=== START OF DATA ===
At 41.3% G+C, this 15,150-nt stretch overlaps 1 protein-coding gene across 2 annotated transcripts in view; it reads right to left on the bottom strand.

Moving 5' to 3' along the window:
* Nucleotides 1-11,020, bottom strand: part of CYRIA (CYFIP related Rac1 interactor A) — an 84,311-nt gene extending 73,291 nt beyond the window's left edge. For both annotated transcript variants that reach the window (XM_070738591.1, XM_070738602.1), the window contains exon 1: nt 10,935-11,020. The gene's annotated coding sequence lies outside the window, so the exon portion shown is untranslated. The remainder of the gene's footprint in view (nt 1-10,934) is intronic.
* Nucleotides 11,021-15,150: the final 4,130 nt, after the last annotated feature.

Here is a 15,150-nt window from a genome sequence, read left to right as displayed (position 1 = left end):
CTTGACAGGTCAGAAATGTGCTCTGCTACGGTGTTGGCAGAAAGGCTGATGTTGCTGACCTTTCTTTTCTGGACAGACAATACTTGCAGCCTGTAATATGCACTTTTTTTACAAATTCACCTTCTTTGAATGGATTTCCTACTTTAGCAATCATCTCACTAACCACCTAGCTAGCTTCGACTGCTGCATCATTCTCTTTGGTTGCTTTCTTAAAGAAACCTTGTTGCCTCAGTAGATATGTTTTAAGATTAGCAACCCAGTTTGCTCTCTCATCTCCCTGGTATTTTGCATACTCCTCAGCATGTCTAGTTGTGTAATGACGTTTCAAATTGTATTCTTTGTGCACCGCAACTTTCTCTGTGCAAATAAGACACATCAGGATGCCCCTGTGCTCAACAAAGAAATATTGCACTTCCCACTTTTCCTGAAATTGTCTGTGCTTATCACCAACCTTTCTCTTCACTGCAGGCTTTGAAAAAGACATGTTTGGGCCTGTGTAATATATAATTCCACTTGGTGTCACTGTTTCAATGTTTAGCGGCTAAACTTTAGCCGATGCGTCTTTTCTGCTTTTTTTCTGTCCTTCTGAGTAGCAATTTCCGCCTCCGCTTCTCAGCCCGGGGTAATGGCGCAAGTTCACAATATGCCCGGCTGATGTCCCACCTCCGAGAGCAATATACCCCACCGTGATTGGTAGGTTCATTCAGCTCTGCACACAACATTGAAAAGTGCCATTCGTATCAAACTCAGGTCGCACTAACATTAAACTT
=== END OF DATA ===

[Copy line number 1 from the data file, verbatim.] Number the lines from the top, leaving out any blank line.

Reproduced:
At 41.3% G+C, this 15,150-nt stretch overlaps 1 protein-coding gene across 2 annotated transcripts in view; it reads right to left on the bottom strand.